We’re all prostitutes. The question is whether we’re expensive whores or cheap ones.
As evidence of our intentions to sell ourselves for the pleasure of others, consider the sex act known as NECEC (my editors would never allow me to use the actual terms those letters stand for, so I’ll pretend they’re short for “New England Clean Energy Connect”). Those of you horrified by graphic descriptions of bizarre erotic practices may want to skip the next paragraph.
NECEC involves inserting sizable metal structures in virgin portions of Maine’s anatomy, as well as penetrating our pristine nooks and crannies for the purpose of giving a cheap electrical charge not to ourselves, but to the citizens of Massachusetts. NECEC ranks right up there with tentacle porn (yes, it’s a real thing, look it up) as the least erotic experience available to those whose libidos overwhelm their intellects.
Even so, there’s a customer for it.
The john in this case is an entity I’ll call “Central Maine Power” to avoid embarrassing its family and friends (although, as far as I can tell, it has few of either). “CMP” is intent on committing NECAC with Maine, and it’s willing to spend over $1 billion to do so.
There’s nothing like a rich pervert. Although, this particular pervert may still be getting off cheap.
To set aside this tortured metaphor for a moment (I promise there’ll be more smutty stuff before I’m through), CMP wants to build a 145-mile high-voltage electrical transmission line from the Canadian border across western and central Maine to Lewiston, where it would connect to the grid. The power would then be shipped to Massachusetts.
This line would carry juice from Hydro-Quebec, a giant publicly owned utility with lots of dams, so the electricity in question would be “clean” in the sense that it wasn’t generated using fossil fuels or radioactive protuberances. Whether that last part is actually true is a debate that has nothing to do with sex, so we’ll skip it.
Of course, there’s plenty of hard-core opposition to this idea. Environmentalists are against the despoiling of mountains and gorges that attract white-water rafters and other outdoor enthusiasts. These folks seem sincere in their concerns, but have somehow found themselves cuddled up with others whose motivations are less praiseworthy and whose commitments are more subject to alteration if the financial arrangements are sufficiently lucrative.
At the moment, they aren’t. While there’d be some construction jobs, and a few municipalities would receive extra property taxes (Lewiston might pick up $5 million to $7 million, Jay could reap $460,000), most of the state gets nothing except the chance to view some ugly towers. Meanwhile, the Bay State is being promised all sorts of rebates, and Hydro-Quebec expects to earn $200 million a year from the deal. The more venial opponents of NECEC are far less concerned with the environmental impact of the project than with grabbing a piece of that financial windfall.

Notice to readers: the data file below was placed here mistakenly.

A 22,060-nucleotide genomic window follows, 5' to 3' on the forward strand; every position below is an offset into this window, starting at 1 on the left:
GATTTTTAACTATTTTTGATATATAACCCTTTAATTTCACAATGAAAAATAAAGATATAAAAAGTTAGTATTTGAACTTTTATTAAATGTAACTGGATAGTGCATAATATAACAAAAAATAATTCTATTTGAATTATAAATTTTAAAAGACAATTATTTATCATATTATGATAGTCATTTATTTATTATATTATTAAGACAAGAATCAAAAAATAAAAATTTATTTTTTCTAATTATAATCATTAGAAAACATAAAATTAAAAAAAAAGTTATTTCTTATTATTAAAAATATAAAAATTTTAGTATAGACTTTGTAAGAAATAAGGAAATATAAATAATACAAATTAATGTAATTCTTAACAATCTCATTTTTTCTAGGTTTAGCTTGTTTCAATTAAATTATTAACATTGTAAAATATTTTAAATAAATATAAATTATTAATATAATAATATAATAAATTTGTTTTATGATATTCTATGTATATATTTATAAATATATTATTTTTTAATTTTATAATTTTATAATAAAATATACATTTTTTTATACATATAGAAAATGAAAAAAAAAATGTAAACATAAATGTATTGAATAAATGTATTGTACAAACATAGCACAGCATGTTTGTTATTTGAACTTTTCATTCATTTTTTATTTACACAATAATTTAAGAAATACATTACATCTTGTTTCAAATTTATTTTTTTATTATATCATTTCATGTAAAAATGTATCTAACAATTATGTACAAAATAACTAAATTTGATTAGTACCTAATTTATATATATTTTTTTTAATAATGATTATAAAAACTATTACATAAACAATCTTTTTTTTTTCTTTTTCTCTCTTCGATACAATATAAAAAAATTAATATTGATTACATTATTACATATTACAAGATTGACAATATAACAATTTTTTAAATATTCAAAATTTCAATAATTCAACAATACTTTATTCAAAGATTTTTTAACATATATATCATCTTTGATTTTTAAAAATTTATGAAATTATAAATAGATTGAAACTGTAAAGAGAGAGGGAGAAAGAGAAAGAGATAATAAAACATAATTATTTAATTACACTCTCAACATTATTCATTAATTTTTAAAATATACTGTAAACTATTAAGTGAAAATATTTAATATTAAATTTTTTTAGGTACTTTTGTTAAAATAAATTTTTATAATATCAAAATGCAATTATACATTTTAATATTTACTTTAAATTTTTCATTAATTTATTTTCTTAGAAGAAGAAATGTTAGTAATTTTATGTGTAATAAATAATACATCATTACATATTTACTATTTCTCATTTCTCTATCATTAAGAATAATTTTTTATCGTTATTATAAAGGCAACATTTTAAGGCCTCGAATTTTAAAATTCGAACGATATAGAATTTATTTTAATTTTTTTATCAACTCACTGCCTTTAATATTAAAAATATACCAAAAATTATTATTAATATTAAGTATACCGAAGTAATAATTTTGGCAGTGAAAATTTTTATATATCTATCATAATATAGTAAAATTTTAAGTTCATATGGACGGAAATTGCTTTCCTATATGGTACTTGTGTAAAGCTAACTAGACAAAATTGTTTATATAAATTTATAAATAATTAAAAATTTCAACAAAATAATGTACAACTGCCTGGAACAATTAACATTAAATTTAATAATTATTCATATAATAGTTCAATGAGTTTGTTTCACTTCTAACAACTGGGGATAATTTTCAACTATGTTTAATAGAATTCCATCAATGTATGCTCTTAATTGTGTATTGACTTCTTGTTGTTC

State Public Advocate Barry Hobbins told Maine Public, “What I think that demonstrates is that this is a potential benefit that possibly the state of Maine should look at as part of a community benefit.”
Translation: Gimme and I’ll roll over.
Tony Buxton, the lawyer for the Industrial Energy Consumers Group, a consortium of paper mills and other big electricity users, is quoted by Maine Public as being equally easy: “To the extent (the Maine Public Utilities Commission) indicates an interest in the benefits that Hydro-Quebec receives, that greatly increases the probability that Maine will share in some of these benefits.”
Translation: If they pay enough, they can have whatever they want.
Even Gov.-elect Janet Mills isn’t shy about flirting with a pay-to-play scheme, telling the Boston Globe: “I would want to see substantial mitigation of this environmental impact, as well as concrete, long-term benefits to Maine ratepayers and energy consumers before putting the welcome mat out for this project.”
Translation: Insert cash before inserting anything else.
Stopping this project cold, without so much as a peck on the cheek, won’t be easy. The Public Utilities Commission, rather than voters or legislators, has the ultimate say. But as governor, Mills nominates the three PUC commissioners, all of whom are currently appointees of outgoing Gov. Paul LePage, a supporter of NECEC and other repugnant acts. One commissioner’s term is up in March, but the others don’t expire until 2021 and 2023.
By then, we could all be in bed with CMP getting NECECed. It’ll just be a question of how much we’re getting paid.
I’d be screwed if nobody emailed me at firstname.lastname@example.org.